PARIS (AFP): The famous international fair Art Basel, which already runs glamorous iterations in several countries, will replace France’s own, long-running International Contemporary Art Fair (Foire Internationale d’Art Contemporain or FIAC) usually held at the Grand Palais in Paris.
The shock decision comes at a time when Paris is regaining its place as a pre-eminent center for art in the world, helped by a slew of new museums and the impact of Brexit on its main rival London.
FIAC has been running for nearly half a century as France’s leading international art fair, almost all that time at the Grand Palais, the illustrious glass-and-steel exhibition hall on the Champs-Elysees.
But it has lost its slot for the next seven years following a surprise bid in November from Art Basel, the international market leader that is part-owned by billionaire investor James Murdoch and already has annual fairs in Basel, Miami and Hong Kong.
RMN-GP, the French authority that oversees several museums including the Grand Palais, responded by putting FIAC’s October dates up for tender along with the Paris Photo fair in November, both owned by French-Dutch group RX.
On Wednesday, the authority announced its decision to grant the art fair slot to Art Basel’s owner, the Swiss firm MCH.
Paris Photo will, however, remain in RX’s hands.
Murdoch, son of the media mogul Rupert, holds a controlling stake in MCH, and was reportedly a key driver behind the takeover move in Paris.
“James Murdoch is very enthusiastic about this project. He will help us in every way possible,” Art Basel’s global director Marc Spiegler told Agence France-Presse (AFP) by phone.
“No other town in Europe has this combination of art market dynamism and cultural importance,” he added.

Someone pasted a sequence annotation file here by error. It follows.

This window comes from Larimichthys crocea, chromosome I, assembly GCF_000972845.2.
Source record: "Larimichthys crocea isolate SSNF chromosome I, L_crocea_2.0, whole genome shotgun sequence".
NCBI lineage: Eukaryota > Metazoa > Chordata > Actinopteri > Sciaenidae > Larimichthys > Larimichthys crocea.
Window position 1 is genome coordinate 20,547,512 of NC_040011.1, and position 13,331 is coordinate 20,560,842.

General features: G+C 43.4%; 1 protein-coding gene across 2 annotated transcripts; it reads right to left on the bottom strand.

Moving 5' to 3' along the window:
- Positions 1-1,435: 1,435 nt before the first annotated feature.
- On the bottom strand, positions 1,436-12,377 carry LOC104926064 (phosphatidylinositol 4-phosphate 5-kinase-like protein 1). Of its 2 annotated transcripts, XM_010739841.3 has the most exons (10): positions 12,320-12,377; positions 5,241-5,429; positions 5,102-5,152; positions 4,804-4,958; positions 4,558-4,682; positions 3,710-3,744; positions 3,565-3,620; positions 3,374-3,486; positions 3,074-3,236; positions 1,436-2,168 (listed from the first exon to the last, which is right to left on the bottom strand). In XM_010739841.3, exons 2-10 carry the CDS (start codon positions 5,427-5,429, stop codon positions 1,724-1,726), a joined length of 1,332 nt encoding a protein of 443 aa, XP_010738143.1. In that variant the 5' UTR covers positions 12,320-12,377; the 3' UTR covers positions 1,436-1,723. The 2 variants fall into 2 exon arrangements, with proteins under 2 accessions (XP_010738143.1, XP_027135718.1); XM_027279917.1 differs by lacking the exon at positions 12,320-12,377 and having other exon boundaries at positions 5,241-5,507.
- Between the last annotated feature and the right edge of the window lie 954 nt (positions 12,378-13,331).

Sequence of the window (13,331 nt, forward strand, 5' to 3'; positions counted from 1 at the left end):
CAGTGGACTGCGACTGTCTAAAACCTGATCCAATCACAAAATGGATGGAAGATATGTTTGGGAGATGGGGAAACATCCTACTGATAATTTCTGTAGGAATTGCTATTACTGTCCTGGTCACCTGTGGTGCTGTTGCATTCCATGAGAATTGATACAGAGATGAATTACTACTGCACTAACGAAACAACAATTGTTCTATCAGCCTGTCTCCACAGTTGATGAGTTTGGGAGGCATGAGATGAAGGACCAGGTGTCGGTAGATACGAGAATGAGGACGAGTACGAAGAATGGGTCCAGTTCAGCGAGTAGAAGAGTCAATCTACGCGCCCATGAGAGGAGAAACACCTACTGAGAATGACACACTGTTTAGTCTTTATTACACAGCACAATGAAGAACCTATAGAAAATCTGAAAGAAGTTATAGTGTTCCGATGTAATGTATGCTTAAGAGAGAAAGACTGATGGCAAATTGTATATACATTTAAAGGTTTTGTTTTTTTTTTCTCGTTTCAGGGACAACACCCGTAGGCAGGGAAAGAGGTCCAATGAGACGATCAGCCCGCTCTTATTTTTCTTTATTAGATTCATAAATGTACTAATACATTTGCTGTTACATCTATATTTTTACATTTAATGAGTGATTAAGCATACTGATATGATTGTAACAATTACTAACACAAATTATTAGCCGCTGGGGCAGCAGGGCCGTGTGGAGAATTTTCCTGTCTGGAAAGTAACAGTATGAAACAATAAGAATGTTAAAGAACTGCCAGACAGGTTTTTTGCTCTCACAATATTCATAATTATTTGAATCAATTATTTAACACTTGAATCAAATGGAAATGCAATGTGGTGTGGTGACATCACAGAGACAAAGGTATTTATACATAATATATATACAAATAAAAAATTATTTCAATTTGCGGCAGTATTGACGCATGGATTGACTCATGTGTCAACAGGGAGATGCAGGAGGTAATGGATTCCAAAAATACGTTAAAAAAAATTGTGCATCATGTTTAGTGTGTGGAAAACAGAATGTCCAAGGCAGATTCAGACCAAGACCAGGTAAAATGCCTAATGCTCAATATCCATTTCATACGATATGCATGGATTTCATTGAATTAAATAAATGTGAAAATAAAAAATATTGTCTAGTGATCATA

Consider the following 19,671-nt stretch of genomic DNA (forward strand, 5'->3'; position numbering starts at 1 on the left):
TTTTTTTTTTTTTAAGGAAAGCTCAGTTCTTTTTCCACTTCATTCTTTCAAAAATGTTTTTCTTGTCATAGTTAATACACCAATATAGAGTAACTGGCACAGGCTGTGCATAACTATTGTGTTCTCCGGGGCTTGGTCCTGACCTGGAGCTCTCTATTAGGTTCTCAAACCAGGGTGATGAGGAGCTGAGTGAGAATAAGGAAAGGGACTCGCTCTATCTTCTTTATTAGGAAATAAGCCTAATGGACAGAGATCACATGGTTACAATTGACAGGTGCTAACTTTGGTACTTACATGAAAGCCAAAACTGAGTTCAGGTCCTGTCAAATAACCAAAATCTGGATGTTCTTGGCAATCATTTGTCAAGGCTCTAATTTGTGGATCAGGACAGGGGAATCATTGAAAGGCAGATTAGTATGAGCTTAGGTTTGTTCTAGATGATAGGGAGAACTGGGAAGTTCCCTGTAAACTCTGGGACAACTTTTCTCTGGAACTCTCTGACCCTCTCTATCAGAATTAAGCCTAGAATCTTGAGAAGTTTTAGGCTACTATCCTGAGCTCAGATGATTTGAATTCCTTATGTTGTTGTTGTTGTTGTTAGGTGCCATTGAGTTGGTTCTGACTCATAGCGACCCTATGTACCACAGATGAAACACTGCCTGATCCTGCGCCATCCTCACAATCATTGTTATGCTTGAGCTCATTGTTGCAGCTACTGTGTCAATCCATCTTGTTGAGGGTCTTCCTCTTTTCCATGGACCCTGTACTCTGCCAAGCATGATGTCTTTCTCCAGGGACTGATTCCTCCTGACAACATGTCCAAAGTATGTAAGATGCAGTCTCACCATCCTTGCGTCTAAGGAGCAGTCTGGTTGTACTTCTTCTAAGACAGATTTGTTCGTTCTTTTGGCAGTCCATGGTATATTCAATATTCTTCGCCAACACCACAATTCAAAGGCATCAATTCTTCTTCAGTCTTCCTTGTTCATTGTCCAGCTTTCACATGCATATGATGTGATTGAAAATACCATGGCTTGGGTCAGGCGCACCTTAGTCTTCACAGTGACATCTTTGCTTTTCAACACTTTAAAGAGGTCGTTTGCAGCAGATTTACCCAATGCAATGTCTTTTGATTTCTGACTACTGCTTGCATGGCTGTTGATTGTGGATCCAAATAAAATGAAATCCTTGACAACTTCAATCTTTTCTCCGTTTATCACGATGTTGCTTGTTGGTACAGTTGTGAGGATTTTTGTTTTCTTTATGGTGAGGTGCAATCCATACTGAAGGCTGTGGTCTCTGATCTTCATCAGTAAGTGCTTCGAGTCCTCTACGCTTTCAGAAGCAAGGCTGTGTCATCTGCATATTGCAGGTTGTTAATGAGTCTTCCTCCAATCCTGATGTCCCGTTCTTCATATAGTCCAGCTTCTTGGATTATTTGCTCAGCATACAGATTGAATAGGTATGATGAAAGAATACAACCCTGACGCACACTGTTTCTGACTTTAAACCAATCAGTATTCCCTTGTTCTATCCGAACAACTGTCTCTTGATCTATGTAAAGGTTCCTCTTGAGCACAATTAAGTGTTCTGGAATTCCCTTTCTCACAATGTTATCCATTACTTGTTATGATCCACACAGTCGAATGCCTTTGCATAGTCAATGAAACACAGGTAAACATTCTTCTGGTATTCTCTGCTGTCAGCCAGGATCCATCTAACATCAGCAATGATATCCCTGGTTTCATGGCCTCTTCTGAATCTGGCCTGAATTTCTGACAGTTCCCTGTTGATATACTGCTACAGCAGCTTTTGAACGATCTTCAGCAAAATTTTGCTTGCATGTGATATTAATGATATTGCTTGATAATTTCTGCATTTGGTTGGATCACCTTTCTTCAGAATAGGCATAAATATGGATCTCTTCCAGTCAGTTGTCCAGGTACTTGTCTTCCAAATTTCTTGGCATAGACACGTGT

“We want to make a very strong fair at the highest international level and create ties with different cultural sectors such as cinema, fashion, music and design.”
FIAC had warned of the “danger” of handing its slot to a huge global player like Art Basel.
The decision worries small galleries in Paris, who were strongly supported by FIAC with around a third of the slots every year.
“It is part of a wider shake-up of the terrain, beyond just France, with a concentration in the hands of the big players,” said Marion Papillon, head of the Paris galleries association.
‘Not just a satellite’
Chris Dercon, president of RMN-GP, said there was pressure from gallery owners, collectors and artists to come up with more innovative models for art fairs.
“Nothing can compare to Art Basel’s address book at a time when Paris is regaining a strong place globally in contemporary art,” he told AFP.
RMN-GP insisted that the new fair would not be “just a satellite of the Basel fair” and that it will have its own branding, yet to be decided.
They also vowed to ensure that the price of a stall at the new fair “would not explode” for local galleries.
FIAC attracted 75,000 visitors during its last full edition in 2019, and 46,000 for a reduced edition in October due to the pandemic and refurbishment of the Grand Palais.
The 2022 and 2023 editions of the fair will be held in the temporary Grand Palais behind the Eiffel Tower, before moving to the original site after work is completed.
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